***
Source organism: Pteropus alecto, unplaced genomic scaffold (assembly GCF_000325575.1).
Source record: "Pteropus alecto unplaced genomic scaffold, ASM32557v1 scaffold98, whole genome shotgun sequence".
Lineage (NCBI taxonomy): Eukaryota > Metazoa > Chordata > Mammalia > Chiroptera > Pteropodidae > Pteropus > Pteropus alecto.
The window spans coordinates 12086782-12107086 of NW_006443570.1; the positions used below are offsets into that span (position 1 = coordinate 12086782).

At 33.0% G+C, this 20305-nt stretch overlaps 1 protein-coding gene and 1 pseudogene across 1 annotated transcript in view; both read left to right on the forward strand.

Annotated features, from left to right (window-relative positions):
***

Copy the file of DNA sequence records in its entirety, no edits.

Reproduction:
Source organism: Pteropus alecto, unplaced genomic scaffold (assembly GCF_000325575.1).
Source record: "Pteropus alecto unplaced genomic scaffold, ASM32557v1 scaffold98, whole genome shotgun sequence".
Lineage (NCBI taxonomy): Eukaryota > Metazoa > Chordata > Mammalia > Chiroptera > Pteropodidae > Pteropus > Pteropus alecto.
The window spans coordinates 12086782-12107086 of NW_006443570.1; the positions used below are offsets into that span (position 1 = coordinate 12086782).

At 33.0% G+C, this 20305-nt stretch overlaps 1 protein-coding gene and 1 pseudogene across 1 annotated transcript in view; both read left to right on the forward strand.

Annotated features, from left to right (window-relative positions):